3 Inuit women honoured for advocacy on women's issues in Nunavut
Qulliit Nunavut Status of Women Council honours Hannah Benoit, Sarah Jancke, Maatali Okalik
Three Inuit women are being honoured for their commitment, activism and advocacy on women's issues by the Qulliit Nunavut Status of Women Council.
This year two young women, Maatali Okalik and Sarah Jancke, both involved in youth advocacy work, share the Outstanding Young Woman Award. Hannah Benoit, an elder from Rankin Inlet, won the Wise Woman Award.
"I'm just thankful for the Qulliit Nunavut Status of Women Council for the award and also for the creation of the award," said Okalik.
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Iqaluit's Okalik is the National Inuit Youth Council president and was awarded the honour for her leadership with the council and for her political advocacy work on youth issues.
"I think it's really encouraging that a council at the territorial level recognizes the work that volunteers and those in advocacy work like myself do," said Okalik.
Okalik said she shared this award with others involved in the National Inuit Youth Council.
"I think that young Inuit should pursue their dreams and shoot for the stars," said Cambridge Bay's Sarah Jancke, the other recipient of the Outstanding Young Woman Award.
"As young Inuit, it's up to us to create a balance between the traditional world of our ancestors and the changing world to create a bright future for ourselves and the next generation," said Jancke.
"We had quite a lengthy discussion and we decided to honour two because both are very active," said Qulliit Nunavut Status of Women Council president Elisapee Sheutiapik.
Benoit received the Wise Woman Award for her work as a counsellor and support worker and for her efforts to share her cultural knowledge and traditional skills.
"We chose someone who obviously has been a huge role model and working hard in the culture for quite some time," said Sheutiapik.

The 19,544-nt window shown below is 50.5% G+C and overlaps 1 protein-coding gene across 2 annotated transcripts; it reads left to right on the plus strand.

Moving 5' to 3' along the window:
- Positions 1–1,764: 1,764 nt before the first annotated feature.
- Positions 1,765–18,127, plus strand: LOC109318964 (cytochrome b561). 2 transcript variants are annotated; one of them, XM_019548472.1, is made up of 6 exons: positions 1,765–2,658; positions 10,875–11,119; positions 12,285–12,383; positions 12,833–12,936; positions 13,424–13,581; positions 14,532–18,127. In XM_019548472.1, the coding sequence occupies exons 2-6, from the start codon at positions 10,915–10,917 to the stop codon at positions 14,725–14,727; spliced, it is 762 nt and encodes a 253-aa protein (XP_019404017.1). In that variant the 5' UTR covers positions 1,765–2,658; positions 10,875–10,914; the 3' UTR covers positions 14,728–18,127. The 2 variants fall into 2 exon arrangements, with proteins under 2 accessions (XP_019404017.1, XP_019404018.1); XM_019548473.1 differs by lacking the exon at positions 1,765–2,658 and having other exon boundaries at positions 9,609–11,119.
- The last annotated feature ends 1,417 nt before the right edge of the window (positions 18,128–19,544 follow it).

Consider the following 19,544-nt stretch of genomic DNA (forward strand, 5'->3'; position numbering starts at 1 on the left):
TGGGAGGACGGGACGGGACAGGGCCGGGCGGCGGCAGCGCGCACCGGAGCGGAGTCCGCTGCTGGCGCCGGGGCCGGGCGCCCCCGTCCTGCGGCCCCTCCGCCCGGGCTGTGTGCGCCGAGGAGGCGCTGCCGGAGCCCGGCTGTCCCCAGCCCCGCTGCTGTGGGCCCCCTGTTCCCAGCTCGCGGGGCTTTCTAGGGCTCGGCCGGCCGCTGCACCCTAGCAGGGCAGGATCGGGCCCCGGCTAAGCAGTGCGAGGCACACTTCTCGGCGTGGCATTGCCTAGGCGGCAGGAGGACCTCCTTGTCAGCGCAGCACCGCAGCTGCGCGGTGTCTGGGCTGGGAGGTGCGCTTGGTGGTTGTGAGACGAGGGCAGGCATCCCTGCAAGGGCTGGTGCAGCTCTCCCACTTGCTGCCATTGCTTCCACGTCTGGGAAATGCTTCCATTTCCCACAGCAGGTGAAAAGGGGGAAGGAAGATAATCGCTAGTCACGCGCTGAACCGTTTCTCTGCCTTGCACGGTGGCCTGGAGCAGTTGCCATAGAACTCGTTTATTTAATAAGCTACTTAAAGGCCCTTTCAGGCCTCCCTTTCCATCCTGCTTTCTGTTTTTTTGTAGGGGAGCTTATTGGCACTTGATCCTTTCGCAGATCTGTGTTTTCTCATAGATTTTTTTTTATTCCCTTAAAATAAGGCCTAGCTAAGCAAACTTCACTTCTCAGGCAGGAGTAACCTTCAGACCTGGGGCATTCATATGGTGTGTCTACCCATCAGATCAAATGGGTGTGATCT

'As Inuit we were always thought to be humble'
Although dozens of women of all ages were nominated for the awards this year, there were some hamlets that did not have a single nominee, said Sheutiapik.
"As Inuit we were always thought to be humble so I think actually recognizing and putting someone on a pedestal is fairly new," she said.
She said that Qulliit is working on broadening its outreach to encourage more people to submit nominations in the future. She added that nominees don't need to be engaged in big projects such as national campaigns to be considered.
"There are so many different things you can do in the community, doesn't matter how big or small," she said.
Okalik said the award will help to raise the profile of her work.
"I encourage Inuit youth to continue in the dialogue that we're having at the national level, and I encourage youth to share what they're doing so well in their communities," said Okalik.
"Some people forget the fact that leadership skills exercised at the community level and the grassroots level is what has such a strong influence on the health of our communities and the future."
The awards were established in 2009 to honour women who are role models in their communities and provide outstanding volunteer, support, education and advocacy work.